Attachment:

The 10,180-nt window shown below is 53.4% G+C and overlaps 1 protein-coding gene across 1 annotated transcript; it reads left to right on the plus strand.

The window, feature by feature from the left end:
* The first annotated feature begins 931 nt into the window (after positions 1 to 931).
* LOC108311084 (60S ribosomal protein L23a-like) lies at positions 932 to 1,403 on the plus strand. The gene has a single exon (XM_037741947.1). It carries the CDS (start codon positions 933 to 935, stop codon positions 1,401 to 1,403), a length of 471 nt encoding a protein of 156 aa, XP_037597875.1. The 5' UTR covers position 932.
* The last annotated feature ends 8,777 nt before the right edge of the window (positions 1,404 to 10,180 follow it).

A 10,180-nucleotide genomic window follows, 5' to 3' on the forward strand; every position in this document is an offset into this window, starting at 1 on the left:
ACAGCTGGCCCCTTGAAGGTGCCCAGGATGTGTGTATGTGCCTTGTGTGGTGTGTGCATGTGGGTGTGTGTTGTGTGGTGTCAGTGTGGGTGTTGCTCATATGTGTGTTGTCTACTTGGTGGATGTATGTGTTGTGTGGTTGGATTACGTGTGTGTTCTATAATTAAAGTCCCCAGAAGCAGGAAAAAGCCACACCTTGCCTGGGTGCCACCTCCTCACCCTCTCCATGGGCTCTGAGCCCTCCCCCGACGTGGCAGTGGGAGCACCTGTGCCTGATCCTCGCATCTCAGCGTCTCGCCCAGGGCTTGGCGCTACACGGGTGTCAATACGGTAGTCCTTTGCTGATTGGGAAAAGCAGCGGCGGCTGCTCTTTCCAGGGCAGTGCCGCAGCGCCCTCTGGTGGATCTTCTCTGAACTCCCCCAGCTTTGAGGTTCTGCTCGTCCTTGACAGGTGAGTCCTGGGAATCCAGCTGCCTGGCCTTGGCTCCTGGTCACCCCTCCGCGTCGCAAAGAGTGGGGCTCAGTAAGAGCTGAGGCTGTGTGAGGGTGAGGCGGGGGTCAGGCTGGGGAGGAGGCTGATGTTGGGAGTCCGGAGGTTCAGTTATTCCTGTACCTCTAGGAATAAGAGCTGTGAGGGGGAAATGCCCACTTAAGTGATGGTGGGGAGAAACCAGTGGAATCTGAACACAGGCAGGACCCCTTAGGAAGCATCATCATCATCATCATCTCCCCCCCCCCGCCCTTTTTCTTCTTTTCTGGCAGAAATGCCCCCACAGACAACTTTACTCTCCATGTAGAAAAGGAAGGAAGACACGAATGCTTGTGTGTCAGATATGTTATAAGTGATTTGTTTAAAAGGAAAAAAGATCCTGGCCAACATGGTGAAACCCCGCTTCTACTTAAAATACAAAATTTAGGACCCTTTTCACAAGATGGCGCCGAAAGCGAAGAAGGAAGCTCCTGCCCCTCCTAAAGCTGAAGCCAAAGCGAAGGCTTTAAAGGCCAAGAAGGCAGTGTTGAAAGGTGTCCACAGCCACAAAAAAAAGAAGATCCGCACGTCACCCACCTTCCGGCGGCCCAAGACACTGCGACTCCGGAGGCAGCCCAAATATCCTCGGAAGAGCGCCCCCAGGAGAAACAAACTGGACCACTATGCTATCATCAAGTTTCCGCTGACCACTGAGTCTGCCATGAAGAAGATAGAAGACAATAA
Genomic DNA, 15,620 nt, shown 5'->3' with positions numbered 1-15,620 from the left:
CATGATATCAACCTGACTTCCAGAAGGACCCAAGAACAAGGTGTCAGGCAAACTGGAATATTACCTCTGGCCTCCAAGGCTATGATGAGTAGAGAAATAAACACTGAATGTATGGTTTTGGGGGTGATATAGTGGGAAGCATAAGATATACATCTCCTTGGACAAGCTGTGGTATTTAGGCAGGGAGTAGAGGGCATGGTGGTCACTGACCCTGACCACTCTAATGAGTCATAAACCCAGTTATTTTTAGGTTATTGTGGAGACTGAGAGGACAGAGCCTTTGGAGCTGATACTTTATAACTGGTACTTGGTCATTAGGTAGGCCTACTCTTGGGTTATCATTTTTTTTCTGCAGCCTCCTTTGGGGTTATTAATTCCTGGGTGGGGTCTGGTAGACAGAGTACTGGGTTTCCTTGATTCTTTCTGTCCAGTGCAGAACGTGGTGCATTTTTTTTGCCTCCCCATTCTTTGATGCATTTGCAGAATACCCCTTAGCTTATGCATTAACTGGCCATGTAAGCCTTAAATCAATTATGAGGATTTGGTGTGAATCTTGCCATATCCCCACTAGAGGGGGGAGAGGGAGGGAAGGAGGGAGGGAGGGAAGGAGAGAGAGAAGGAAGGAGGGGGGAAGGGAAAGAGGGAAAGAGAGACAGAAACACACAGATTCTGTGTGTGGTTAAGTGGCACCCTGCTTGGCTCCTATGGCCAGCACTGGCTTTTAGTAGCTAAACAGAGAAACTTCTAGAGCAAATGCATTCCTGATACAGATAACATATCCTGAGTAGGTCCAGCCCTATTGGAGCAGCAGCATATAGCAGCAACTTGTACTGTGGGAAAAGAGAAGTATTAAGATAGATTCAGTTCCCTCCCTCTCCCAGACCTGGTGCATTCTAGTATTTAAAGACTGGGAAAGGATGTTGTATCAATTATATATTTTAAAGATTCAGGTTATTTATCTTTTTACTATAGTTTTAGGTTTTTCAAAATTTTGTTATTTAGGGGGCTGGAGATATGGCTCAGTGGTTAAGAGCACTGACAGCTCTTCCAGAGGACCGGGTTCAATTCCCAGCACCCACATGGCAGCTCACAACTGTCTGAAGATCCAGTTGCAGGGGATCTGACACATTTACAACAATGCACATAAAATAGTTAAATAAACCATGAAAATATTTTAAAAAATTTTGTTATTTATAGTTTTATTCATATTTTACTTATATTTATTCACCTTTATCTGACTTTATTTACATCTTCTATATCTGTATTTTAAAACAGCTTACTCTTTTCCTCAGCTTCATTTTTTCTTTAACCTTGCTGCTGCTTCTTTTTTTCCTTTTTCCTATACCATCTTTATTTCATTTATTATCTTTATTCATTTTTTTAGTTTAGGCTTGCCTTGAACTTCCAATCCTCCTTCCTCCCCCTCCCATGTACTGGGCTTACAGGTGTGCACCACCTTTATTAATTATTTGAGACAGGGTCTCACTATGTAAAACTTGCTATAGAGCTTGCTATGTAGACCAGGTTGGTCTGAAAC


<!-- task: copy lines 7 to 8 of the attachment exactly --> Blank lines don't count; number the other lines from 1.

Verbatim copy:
ACAGCTGGCCCCTTGAAGGTGCCCAGGATGTGTGTATGTGCCTTGTGTGGTGTGTGCATGTGGGTGTGTGTTGTGTGGTGTCAGTGTGGGTGTTGCTCATATGTGTGTTGTCTACTTGGTGGATGTATGTGTTGTGTGGTTGGATTACGTGTGTGTTCTATAATTAAAGTCCCCAGAAGCAGGAAAAAGCCACACCTTGCCTGGGTGCCACCTCCTCACCCTCTCCATGGGCTCTGAGCCCTCCCCCGACGTGGCAGTGGGAGCACCTGTGCCTGATCCTCGCATCTCAGCGTCTCGCCCAGGGCTTGGCGCTACACGGGTGTCAATACGGTAGTCCTTTGCTGATTGGGAAAAGCAGCGGCGGCTGCTCTTTCCAGGGCAGTGCCGCAGCGCCCTCTGGTGGATCTTCTCTGAACTCCCCCAGCTTTGAGGTTCTGCTCGTCCTTGACAGGTGAGTCCTGGGAATCCAGCTGCCTGGCCTTGGCTCCTGGTCACCCCTCCGCGTCGCAAAGAGTGGGGCTCAGTAAGAGCTGAGGCTGTGTGAGGGTGAGGCGGGGGTCAGGCTGGGGAGGAGGCTGATGTTGGGAGTCCGGAGGTTCAGTTATTCCTGTACCTCTAGGAATAAGAGCTGTGAGGGGGAAATGCCCACTTAAGTGATGGTGGGGAGAAACCAGTGGAATCTGAACACAGGCAGGACCCCTTAGGAAGCATCATCATCATCATCATCTCCCCCCCCCCGCCCTTTTTCTTCTTTTCTGGCAGAAATGCCCCCACAGACAACTTTACTCTCCATGTAGAAAAGGAAGGAAGACACGAATGCTTGTGTGTCAGATATGTTATAAGTGATTTGTTTAAAAGGAAAAAAGATCCTGGCCAACATGGTGAAACCCCGCTTCTACTTAAAATACAAAATTTAGGACCCTTTTCACAAGATGGCGCCGAAAGCGAAGAAGGAAGCTCCTGCCCCTCCTAAAGCTGAAGCCAAAGCGAAGGCTTTAAAGGCCAAGAAGGCAGTGTTGAAAGGTGTCCACAGCCACAAAAAAAAGAAGATCCGCACGTCACCCACCTTCCGGCGGCCCAAGACACTGCGACTCCGGAGGCAGCCCAAATATCCTCGGAAGAGCGCCCCCAGGAGAAACAAACTGGACCACTATGCTATCATCAAGTTTCCGCTGACCACTGAGTCTGCCATGAAGAAGATAGAAGACAATAA
Genomic DNA, 15,620 nt, shown 5'->3' with positions numbered 1-15,620 from the left: